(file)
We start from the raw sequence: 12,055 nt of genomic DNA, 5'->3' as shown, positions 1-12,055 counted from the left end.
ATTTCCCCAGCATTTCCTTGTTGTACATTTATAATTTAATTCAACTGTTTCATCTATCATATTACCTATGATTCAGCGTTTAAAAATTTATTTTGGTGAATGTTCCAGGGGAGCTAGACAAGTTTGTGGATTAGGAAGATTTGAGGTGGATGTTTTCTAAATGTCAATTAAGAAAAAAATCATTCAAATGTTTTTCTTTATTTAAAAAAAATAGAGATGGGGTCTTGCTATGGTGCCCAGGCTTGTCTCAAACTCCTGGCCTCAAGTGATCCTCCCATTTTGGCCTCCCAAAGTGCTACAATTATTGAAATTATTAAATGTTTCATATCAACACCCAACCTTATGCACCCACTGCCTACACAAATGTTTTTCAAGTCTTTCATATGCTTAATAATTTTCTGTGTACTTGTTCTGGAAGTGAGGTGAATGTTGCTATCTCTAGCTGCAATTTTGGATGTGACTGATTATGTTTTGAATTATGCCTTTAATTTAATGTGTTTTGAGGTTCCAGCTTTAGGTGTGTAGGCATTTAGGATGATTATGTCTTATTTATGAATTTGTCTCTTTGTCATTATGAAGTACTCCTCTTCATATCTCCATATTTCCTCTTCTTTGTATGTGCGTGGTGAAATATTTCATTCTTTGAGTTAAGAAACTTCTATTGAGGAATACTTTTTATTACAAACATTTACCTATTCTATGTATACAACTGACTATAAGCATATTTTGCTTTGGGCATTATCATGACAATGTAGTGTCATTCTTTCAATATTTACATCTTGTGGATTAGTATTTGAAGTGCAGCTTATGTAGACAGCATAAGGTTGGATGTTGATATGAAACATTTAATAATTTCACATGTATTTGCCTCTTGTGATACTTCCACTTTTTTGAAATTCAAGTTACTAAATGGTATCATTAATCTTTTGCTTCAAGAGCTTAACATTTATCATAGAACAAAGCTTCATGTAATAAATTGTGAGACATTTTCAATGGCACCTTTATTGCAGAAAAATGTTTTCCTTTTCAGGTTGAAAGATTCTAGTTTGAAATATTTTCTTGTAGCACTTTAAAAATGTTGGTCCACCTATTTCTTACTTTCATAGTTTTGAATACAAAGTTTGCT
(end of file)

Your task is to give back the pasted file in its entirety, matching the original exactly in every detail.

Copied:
We start from the raw sequence: 12,055 nt of genomic DNA, 5'->3' as shown, positions 1-12,055 counted from the left end.
ATTTCCCCAGCATTTCCTTGTTGTACATTTATAATTTAATTCAACTGTTTCATCTATCATATTACCTATGATTCAGCGTTTAAAAATTTATTTTGGTGAATGTTCCAGGGGAGCTAGACAAGTTTGTGGATTAGGAAGATTTGAGGTGGATGTTTTCTAAATGTCAATTAAGAAAAAAATCATTCAAATGTTTTTCTTTATTTAAAAAAAATAGAGATGGGGTCTTGCTATGGTGCCCAGGCTTGTCTCAAACTCCTGGCCTCAAGTGATCCTCCCATTTTGGCCTCCCAAAGTGCTACAATTATTGAAATTATTAAATGTTTCATATCAACACCCAACCTTATGCACCCACTGCCTACACAAATGTTTTTCAAGTCTTTCATATGCTTAATAATTTTCTGTGTACTTGTTCTGGAAGTGAGGTGAATGTTGCTATCTCTAGCTGCAATTTTGGATGTGACTGATTATGTTTTGAATTATGCCTTTAATTTAATGTGTTTTGAGGTTCCAGCTTTAGGTGTGTAGGCATTTAGGATGATTATGTCTTATTTATGAATTTGTCTCTTTGTCATTATGAAGTACTCCTCTTCATATCTCCATATTTCCTCTTCTTTGTATGTGCGTGGTGAAATATTTCATTCTTTGAGTTAAGAAACTTCTATTGAGGAATACTTTTTATTACAAACATTTACCTATTCTATGTATACAACTGACTATAAGCATATTTTGCTTTGGGCATTATCATGACAATGTAGTGTCATTCTTTCAATATTTACATCTTGTGGATTAGTATTTGAAGTGCAGCTTATGTAGACAGCATAAGGTTGGATGTTGATATGAAACATTTAATAATTTCACATGTATTTGCCTCTTGTGATACTTCCACTTTTTTGAAATTCAAGTTACTAAATGGTATCATTAATCTTTTGCTTCAAGAGCTTAACATTTATCATAGAACAAAGCTTCATGTAATAAATTGTGAGACATTTTCAATGGCACCTTTATTGCAGAAAAATGTTTTCCTTTTCAGGTTGAAAGATTCTAGTTTGAAATATTTTCTTGTAGCACTTTAAAAATGTTGGTCCACCTATTTCTTACTTTCATAGTTTTGAATACAAAGTTTGCT